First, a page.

This is called monocular vision, and it means that while it can focus on an object around a foot away, they have difficulty getting both eyes to settle on one thing unlike those who have binocular vision.

Betta Eye Shape

Unlike the eye of most terrestrial vertebrates such as humans, in which the shape of the iris is able to deform and focus (typically as we squint) the betta fish retina stays in one shape and cannot be focused.

This means that betta fishes also have poor depth perception, leading to a reliance on natural light to help identify objects around them and locate prey.

What this means for the home aquarist is that the presence of artificial light is key to helping your fish see its food and feed itself.

Monocular Vision

Betta Eyes
Betta Eyes

The diurnal animal retina has evolved over time to use a greater number of rods than cones to detect colored lights and provide color vision.

Seeing as betta fish are more active in the day time than at night, this makes sense for them.

While they may have a hard time seeing objects and food at a distance with their monocular vision, their ability to distinguish color may be far greater than ours!

Unlike bettas, the eyes of deep sea fish are greatly adapted to see in the dark.

Unlike betta fish vision which can take in red, blue and green, that of these high pressure fish has focused primarily on the use of red light which is more available at these low depths.

The Iris

The iris controls how much light goes to the eyes, unlike human eyesight a betta’s eyesight can’t quickly adjust to light intensity.

The betta fish has what can be considered a slow iris action. This poor iris functionality means that the eye cannot adjust swiftly to changes in ambient light or color, and as such the fish will likely act shocked when a sudden light change happens around them.

To prevent potential shock and harm to your betta, always avoid sudden bright light or too much light at one time by changing the aquarium light slowly.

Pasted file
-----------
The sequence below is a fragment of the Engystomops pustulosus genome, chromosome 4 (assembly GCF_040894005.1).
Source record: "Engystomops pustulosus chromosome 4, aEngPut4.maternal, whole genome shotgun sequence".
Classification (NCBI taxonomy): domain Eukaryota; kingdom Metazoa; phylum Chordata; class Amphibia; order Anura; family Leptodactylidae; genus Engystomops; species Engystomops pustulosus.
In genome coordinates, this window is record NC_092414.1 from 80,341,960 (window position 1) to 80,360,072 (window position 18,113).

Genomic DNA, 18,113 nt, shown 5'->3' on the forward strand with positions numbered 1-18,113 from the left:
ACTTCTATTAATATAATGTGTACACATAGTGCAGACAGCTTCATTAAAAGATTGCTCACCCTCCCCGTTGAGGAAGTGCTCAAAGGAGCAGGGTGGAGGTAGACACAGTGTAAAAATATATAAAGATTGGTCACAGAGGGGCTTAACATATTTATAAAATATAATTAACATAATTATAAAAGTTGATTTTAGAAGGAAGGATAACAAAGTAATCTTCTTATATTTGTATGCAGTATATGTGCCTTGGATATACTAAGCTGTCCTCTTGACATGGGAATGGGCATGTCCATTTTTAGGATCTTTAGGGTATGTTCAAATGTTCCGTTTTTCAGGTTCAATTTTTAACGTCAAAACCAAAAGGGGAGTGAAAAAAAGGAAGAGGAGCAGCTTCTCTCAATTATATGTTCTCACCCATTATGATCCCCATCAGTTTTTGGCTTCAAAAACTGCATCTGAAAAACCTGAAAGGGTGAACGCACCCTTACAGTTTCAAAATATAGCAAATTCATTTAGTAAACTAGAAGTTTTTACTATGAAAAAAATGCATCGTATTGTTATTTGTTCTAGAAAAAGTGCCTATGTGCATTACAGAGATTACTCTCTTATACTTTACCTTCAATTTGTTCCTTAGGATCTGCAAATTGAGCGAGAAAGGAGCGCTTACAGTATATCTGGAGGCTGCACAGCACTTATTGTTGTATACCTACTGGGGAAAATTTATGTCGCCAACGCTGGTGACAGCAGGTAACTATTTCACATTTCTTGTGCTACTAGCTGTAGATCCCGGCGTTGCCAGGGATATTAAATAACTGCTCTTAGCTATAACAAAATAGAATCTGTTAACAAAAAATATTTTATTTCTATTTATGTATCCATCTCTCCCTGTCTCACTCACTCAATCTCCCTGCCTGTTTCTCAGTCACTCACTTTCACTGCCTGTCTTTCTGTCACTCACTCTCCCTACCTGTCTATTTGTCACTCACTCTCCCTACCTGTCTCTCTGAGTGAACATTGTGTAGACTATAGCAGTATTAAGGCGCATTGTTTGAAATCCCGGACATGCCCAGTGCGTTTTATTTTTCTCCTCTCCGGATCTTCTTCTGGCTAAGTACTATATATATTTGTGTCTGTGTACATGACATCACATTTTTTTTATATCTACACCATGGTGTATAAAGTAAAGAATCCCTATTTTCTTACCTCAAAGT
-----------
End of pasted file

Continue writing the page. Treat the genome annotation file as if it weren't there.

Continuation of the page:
The Lateral Lines

As with most fish, bettas have evolved an additional method for detecting and maneuvering through their surroundings. Called lateral lines, this “sixth sense” for fish is actually a series of tiny holes acting as pressure sensors along the side of the fish.

This “sixth sense” functions by detecting changes in the water pressure around the fish and greatly supplements defects in the sensory organs such as poor iris functionality or non-chromatic vision.

Fish Sense

When something moves through the water (such as the insect larvae the wild betta loves so much) it generates a pressure wave.

The lateral line works to sense this change in water pressure and give a general sense of the location of the object with reference to the fish, much like echolocation in bats.

All fish possess this important organ, and they’re typically visible as a solid or dotted line of small holes or sensitive cells from the gills to the beginning of the tail at the back of the fish.

Can Betta Fish Eat in the Dark?

Betta Side View
Betta Side View

Bettas are a diurnal fish species, meaning that they tend towards inactivity at night and have not adapted to seeing in the dark.

While betta fish see objects and can sense them with their lateral line, they will not be able to find food as easily in a dark tank. As such, we recommend only feeding your bettas with the tank lights on so that they can properly locate food.


When feeding your betta fish, a good rule of thumb is to take things slowly. If after 30 minutes there is still uneaten food in the fish tank, it should be removed to avoid the buildup of toxic ammonia as the food decays.

Feeding Betta Fish at Night

Additionally, assuming that your fish has become normalized to a proper day and night cycle it will not be as active in the dark.

They will be less likely to notice the presence of food and will not attempt to eat it if they are already in a resting state.

Trying to feed a betta fish at night is much like trying to get your kids to wake up in the middle of their slumber and eat a salad. Even if they are indeed hungry they’ll likely be too sleepy to care!